Train With Your Gloves
Be certain you are able to actuate the safety, magazine release and slide lock. While there is still plenty of debate over the use of the slide lock to release the slide, if you train to run your gun by dropping the slide with the slide lock, practice accordingly when you’re wearing gloves.
As I mentioned, you might not be able to manipulate the slide lock at all with gloved hands. If this is the case, now might be the time to retrain; racking the slide to the rear works every time, gloves or no gloves.
When using the pistol while wearing gloves, a strong grip is mandatory. Some folks believe pistols seem to kick more when they’re using gloves, which seems counterintuitive. It is similar to experiencing a greater kick from a shotgun that isn’t tightly snugged into the shoulder. Tight-fitting gloves that allow a good solid grip on the handgun are an advantage and might alleviate this problem.
I should mention an unfortunate incident that occurred a few years ago. An officer was attempting to fire at a felon armed with a shotgun. The officer later reported that his pistol would not fire and the felon shot and seriously injured him.
After the event, investigators examined the pistol and found it to fire and operate normally. The consensus was that the officer, chasing a felon in deep snow and with gloved but very cold hands, had placed his trigger finger not on the trigger but on the front of the trigger guard and attempted to fire the pistol.
Like any other product, gloves are available in thousands of different types, styles and levels of quality. I evaluated a number of cheap options that bunched up at the fingers, were too short or had linings that weren’t comfortable. In fact, they quickly became worn, and the lining came out when I removed my hand. Some had poor stitching; others, particularly those of neoprene and spandex construction, offered good fit and dexterity but did not last very long. Leather and synthetic materials each have advantages.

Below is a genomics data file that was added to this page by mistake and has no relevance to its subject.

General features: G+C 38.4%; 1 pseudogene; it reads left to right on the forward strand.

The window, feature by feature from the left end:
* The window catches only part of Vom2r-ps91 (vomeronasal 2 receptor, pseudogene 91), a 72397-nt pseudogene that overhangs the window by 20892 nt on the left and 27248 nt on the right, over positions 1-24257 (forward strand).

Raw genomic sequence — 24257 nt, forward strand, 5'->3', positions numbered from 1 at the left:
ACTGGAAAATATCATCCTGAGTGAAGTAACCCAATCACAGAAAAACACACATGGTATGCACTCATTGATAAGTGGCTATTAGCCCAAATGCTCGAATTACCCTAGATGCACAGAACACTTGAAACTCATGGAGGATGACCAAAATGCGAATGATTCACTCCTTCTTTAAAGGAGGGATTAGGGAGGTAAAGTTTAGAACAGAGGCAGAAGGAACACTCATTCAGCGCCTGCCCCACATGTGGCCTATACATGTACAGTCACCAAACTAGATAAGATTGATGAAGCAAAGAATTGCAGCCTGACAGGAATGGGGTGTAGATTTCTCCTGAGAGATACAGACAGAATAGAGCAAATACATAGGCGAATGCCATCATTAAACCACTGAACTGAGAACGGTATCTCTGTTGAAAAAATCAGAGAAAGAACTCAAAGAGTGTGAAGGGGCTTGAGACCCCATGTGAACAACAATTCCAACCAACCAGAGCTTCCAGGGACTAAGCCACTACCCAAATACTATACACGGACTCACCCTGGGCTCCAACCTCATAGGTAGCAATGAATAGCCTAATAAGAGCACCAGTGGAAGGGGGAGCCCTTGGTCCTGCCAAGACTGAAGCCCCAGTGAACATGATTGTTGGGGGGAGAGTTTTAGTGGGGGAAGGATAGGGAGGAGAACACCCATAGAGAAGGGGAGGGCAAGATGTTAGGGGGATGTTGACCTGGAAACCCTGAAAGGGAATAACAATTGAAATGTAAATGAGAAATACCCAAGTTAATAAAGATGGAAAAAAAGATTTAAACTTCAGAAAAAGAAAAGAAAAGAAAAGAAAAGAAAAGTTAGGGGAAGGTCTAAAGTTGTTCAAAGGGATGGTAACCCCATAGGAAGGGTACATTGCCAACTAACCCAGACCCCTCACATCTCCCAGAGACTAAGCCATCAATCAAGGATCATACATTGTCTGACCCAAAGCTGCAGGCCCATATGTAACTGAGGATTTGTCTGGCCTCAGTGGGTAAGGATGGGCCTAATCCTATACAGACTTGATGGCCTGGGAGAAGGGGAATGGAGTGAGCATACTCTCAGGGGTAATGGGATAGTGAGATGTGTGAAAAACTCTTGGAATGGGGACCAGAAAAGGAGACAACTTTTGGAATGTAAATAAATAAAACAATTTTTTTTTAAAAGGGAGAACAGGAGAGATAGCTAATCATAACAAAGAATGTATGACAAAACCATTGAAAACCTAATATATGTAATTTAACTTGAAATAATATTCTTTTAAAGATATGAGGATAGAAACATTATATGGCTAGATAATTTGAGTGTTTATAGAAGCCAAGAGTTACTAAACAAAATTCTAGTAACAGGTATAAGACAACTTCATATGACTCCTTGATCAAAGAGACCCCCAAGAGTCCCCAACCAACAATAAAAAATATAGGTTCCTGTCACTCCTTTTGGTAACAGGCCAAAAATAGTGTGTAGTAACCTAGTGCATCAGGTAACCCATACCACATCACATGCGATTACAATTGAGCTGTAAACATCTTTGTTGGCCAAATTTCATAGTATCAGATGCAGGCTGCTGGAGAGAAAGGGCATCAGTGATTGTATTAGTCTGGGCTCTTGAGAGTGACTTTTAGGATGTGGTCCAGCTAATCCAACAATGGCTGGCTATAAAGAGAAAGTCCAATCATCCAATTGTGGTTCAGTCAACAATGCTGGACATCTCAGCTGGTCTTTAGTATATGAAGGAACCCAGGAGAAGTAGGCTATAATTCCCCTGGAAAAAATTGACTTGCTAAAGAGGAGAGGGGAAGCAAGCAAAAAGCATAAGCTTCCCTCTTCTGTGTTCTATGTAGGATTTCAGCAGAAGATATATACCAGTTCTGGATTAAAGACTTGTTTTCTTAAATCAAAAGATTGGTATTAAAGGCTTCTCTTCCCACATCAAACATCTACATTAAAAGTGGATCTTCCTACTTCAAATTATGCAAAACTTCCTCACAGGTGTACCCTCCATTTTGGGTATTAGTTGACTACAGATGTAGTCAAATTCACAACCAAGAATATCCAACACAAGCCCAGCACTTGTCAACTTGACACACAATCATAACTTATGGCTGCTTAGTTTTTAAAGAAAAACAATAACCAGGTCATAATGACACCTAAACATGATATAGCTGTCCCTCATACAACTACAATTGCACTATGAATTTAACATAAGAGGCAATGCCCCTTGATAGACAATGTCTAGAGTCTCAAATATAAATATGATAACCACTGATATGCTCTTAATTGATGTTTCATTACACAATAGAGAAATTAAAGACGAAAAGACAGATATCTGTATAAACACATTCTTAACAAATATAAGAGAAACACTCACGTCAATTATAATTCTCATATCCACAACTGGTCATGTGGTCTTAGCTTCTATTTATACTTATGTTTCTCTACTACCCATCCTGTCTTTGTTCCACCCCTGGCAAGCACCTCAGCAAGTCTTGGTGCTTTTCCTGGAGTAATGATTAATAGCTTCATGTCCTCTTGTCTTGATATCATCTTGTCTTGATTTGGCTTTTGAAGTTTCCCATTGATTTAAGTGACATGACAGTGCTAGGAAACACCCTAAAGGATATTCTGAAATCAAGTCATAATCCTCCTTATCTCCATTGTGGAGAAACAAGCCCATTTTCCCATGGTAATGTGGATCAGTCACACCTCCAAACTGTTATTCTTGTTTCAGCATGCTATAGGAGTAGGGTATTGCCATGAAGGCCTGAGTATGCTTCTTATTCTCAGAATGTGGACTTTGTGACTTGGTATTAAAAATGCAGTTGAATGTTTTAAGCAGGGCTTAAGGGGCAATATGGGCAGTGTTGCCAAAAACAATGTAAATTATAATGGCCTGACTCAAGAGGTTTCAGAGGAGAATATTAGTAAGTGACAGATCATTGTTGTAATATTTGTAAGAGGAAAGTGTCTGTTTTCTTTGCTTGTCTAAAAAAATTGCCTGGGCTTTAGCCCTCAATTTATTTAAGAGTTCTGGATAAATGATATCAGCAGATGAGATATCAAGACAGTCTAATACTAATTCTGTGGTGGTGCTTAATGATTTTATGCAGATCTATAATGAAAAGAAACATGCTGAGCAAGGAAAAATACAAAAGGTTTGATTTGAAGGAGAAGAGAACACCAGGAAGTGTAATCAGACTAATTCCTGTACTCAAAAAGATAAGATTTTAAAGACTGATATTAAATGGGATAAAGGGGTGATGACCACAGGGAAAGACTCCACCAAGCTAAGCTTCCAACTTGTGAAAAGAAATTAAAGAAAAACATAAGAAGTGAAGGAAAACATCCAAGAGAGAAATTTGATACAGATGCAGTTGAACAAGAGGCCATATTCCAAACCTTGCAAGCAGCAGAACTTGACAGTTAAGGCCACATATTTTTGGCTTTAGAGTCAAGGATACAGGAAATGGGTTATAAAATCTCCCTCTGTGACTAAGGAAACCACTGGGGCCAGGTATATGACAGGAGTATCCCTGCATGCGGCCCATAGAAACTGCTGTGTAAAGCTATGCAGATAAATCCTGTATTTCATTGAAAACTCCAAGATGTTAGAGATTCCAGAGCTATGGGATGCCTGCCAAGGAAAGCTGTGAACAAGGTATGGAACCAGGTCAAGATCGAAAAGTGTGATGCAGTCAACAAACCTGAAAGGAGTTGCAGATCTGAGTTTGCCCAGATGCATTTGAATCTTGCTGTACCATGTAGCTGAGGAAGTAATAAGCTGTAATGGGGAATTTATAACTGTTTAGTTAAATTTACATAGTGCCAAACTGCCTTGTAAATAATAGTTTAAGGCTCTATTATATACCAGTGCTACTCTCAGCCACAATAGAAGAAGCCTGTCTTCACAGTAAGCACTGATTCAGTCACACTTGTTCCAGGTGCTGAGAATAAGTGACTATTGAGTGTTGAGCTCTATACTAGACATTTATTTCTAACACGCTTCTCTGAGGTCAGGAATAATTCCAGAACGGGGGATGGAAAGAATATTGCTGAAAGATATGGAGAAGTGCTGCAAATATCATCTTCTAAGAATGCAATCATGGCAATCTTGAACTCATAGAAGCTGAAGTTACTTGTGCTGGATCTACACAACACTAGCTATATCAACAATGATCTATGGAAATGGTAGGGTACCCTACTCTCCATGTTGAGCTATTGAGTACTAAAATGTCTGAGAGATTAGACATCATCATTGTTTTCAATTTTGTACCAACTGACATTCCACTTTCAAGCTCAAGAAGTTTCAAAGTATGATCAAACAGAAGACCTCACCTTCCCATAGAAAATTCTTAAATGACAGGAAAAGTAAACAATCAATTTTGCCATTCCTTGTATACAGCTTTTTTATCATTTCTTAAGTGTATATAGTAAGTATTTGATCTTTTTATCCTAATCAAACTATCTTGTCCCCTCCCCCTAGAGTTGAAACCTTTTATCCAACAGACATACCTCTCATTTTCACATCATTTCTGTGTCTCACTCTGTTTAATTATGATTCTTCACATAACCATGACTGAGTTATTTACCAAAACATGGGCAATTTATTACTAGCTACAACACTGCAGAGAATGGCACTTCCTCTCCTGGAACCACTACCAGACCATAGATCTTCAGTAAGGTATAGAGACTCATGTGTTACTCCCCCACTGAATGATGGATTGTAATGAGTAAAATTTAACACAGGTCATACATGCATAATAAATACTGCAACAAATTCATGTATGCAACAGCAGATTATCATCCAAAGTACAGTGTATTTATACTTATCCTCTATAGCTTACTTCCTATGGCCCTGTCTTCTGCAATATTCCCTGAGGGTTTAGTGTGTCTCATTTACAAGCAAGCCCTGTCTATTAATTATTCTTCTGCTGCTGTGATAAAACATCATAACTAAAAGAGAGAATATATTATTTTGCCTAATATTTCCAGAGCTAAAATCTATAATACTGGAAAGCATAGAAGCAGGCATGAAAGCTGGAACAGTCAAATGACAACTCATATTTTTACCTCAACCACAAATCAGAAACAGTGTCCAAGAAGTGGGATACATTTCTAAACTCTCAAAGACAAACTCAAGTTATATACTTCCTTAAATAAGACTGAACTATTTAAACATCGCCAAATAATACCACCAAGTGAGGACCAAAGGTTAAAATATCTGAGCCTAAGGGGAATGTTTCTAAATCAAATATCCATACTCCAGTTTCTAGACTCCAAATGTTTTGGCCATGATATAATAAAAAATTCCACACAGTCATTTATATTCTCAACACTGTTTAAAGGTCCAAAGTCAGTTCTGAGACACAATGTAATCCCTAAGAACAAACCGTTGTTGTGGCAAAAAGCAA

As a private citizen, you do not have to be concerned with searching criminals or vehicles, but you should still buy and train with good gloves that are gun-friendly and allow you to go about your daily chores without constantly removing them.
In the end, the best advice I can give is to carefully consider the quality and fit when selecting a shooting glove. Thin shooting gloves aren’t going to keep the hands warm, but they should stop the wind. After you have the gloves, practice hard while wearing them and consistently wear the same style. Practice manipulating the handgun’s controls as well as drawing from your holster. You might find you are beginning anew in proficiency training.
Practicing with your gloves of choice is likely more important than which gloves you choose, as all three pairs I assessed were strong performers. It is like the SIG P226 versus the Beretta 92: You might prefer one to the other, but tactically there is nothing that can be done with one you cannot do with the other. As long as a piece of equipment is meeting the fundamental needs of the shooter, all else is personal preference.